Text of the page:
It’s happening – the promised awakening that resulted from the misogyny directed at both Hillary Clinton and Sarah Palin during the election of 2008. Women are realizing that they are a force to be reckoned with, and that their power lies in standing strong to support other women.
Just look at Barack Obama’s executive order, signed on March 11, which created a White House Council on Women and Girls. Many Presidents have had similar councils, including Presidents Clinton, Kennedy and Roosevelt. This council was not part of the President’s original plans; but womens’ groups have been lobbying him to make this happen for several months. And lo and behold, it did!
Do I think that a lot of good will be done by this council? I have to say, I’m not too optimistic, considering that the person who’s leading it is Valerie Jarrett, whose only qualifications appear to be her long friendship with the President. Putting her in charge is similar to putting Dick Cheney in charge of the White House Committee on Terrorism, which had not one single meeting prior to 9/11. And although WomenCount and other organizations wanted the Council to be a Cabinet-level organization, it isn’t.
But in a way, it really doesn’t matter. What is key here is that Obama felt pressured into doing something, even if it appears to be more of a token gesture at this point. And why? Because women are flexing their political muscles, and doesn’t it feel good?
Besides which, there is no telling what will happen once Ms. Jarrett gets in a room with other women. I believe that every woman has a deep, undeniable connection with every other woman, which our patriarchal society does its best to suppress. But let’s face it: when a woman looks at another woman, she KNOWS that woman. On a basic level, that woman has gone through the same things she has; has suffered and triumphed over the same things, whether they be physical or emotional: menstruation, which can be horrible for many women; first love; losing her virginity; facing up to sexism at home, at school, and at work. That awareness is in Valerie Jarrett, too; although it would have been much better if she had been a true believer like Eleanor Roosevelt, President Kennedy’s choice to head up his council, there is no telling what she could become.
And speaking of becoming, it looks like Hillary Clinton might still become President someday. Seems she may have kept her political future alive by accepting the Secretary of State position.
When she agreed to serve as Barack Obama’s secretary of state, there was some question about what it would mean for Hillary Clinton’s political future – and more specifically, if she’d even have one.
Outside of the early days of the republic, secretaries of state do not have a track record of advancing to the presidency, or to any other prestigious elected posts. And they often don’t even last for a full presidential term, let alone two, meaning that Clinton risked finding herself out of a job – and without the public relevancy of a Senate seat to fall back on – long before the Democratic presidential nomination next comes open, presumably in 2016.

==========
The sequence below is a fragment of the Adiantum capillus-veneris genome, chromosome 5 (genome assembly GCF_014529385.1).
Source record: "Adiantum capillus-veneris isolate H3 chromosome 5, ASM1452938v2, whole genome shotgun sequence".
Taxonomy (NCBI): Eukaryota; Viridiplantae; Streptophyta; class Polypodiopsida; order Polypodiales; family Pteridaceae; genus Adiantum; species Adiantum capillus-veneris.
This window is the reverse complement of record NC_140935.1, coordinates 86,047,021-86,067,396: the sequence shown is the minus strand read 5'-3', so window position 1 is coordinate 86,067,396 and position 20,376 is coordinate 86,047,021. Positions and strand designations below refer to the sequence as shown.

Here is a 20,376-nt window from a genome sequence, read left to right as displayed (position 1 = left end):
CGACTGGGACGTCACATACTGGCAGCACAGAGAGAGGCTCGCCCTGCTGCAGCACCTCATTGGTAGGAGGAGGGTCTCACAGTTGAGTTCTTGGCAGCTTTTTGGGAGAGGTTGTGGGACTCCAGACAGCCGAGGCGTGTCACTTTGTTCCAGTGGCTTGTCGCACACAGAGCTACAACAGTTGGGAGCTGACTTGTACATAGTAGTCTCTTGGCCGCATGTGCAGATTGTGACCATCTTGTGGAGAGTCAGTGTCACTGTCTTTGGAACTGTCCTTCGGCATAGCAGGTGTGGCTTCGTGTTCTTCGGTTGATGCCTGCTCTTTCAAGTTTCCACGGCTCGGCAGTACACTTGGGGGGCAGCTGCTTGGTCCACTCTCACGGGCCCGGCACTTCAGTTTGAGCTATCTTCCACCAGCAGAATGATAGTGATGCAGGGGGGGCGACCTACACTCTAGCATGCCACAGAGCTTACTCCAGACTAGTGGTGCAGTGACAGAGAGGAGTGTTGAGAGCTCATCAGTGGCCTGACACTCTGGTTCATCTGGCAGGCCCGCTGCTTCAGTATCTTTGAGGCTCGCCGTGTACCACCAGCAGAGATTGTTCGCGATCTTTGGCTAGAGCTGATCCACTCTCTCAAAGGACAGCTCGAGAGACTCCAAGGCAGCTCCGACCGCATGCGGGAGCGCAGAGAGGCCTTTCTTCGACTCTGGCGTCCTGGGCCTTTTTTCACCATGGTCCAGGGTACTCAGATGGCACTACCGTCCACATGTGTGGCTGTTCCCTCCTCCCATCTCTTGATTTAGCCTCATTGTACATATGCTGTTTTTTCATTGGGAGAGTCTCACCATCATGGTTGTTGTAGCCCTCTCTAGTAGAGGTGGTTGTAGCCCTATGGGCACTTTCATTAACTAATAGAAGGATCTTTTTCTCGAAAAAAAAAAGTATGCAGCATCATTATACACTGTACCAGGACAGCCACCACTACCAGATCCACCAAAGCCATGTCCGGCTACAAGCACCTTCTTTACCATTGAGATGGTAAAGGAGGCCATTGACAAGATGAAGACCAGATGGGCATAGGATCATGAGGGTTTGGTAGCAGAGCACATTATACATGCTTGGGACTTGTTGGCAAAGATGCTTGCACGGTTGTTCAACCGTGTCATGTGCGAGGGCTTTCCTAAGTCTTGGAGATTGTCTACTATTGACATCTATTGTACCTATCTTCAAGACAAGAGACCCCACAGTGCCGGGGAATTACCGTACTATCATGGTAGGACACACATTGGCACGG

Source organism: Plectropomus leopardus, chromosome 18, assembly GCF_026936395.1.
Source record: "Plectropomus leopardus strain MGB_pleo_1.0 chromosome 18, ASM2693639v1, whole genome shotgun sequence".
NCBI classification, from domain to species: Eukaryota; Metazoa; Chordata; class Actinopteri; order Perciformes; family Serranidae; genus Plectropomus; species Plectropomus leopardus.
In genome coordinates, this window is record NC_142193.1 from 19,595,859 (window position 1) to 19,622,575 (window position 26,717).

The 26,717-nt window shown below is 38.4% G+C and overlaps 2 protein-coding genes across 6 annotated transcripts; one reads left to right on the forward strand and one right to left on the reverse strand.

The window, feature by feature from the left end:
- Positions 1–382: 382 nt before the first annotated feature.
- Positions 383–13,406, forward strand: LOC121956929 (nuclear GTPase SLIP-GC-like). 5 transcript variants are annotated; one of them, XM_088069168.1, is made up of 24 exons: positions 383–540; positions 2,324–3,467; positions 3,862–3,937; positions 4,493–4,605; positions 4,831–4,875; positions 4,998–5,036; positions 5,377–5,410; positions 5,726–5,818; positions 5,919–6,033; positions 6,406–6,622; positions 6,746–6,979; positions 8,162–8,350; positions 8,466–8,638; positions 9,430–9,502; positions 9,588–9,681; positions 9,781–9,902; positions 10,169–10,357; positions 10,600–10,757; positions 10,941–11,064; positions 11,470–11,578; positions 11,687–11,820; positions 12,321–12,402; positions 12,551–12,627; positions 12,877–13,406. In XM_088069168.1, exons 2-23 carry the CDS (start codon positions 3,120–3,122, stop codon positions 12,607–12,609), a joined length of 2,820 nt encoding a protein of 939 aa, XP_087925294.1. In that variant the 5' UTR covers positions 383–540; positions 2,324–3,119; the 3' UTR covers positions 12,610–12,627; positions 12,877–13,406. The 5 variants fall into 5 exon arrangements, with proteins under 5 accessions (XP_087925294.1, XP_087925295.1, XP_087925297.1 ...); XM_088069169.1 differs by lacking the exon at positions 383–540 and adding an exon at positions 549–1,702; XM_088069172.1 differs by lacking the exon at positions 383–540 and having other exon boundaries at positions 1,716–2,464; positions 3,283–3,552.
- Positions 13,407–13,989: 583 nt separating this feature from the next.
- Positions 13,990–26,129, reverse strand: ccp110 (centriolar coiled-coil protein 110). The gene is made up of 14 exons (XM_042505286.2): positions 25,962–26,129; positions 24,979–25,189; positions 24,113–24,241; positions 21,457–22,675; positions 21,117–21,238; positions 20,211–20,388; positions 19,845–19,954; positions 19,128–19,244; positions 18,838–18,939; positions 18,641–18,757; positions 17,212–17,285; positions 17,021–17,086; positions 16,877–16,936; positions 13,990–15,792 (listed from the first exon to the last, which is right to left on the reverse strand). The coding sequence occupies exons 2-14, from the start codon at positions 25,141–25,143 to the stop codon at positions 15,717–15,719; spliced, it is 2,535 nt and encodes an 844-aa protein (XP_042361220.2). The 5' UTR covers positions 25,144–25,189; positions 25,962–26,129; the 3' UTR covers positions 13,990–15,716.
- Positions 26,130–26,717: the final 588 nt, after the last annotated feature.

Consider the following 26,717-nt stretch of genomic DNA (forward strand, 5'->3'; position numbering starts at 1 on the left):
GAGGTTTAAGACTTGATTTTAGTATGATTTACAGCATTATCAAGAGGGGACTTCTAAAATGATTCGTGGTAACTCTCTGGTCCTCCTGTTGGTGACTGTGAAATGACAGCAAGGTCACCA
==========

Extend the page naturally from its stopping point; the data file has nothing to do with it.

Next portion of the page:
It seemed unfathomable that the ambitious Clinton, far too young (61) to be excluded from ’16 conversations, would do anything that might seriously jeopardize the possibility of running for president again some day, but already, less than two months after taking her new job, the logic behind Clinton’s move is coming into focus: A new NBC News/Wall Street Journal poll released last week found that 59 percent of voters now have a favorable opinion of Clinton, with only 22 percent viewing her unfavorably – “an all-time high” for her, as the newspaper put it.
The article is entitled “Hillary 2016!”, but I say, “Hillary 2012!” I think assuming that Obama will be President for the next eight years is taking a little too much for granted. And should Our Girl indeed run in 2012, I have the perfect opponent for Hillary: Governor Sarah Palin!
If the Republican Party gets a grip and realizes that their love affair with Bobby Jindal is not reciprocated by the base of their constituents, they will realize that Governor Palin is the only candidate they have that has generated any excitement whatsoever in many years. She is, quite frankly, their only shot in 2012. If they take it, and if Obama implodes the way I think he will, then we may just have two strong, powerful and charismatic women running for President.
Before the Great Awakening of 2008, this scenario would not have been possible. But now, we’re seriously considering a truly historic election – two women, representing both major parties. What would that race look like? Would there be fewer dirty tricks, more focus on the issues? Would the media try to destroy them both, or pick one over the other, or would bloviating misogynists like Keith Olbermann simply shut down, like the robots on Star Trek (the original) whose logic circuits were blown by an unacceptable paradigm?
Who knows what the future may bring, in these uncertain economic times, and with threats from abroad seeming to multiply every day? But one thing I believe is certain:
Women will no longer be denied.
And that’s a really, really good thing.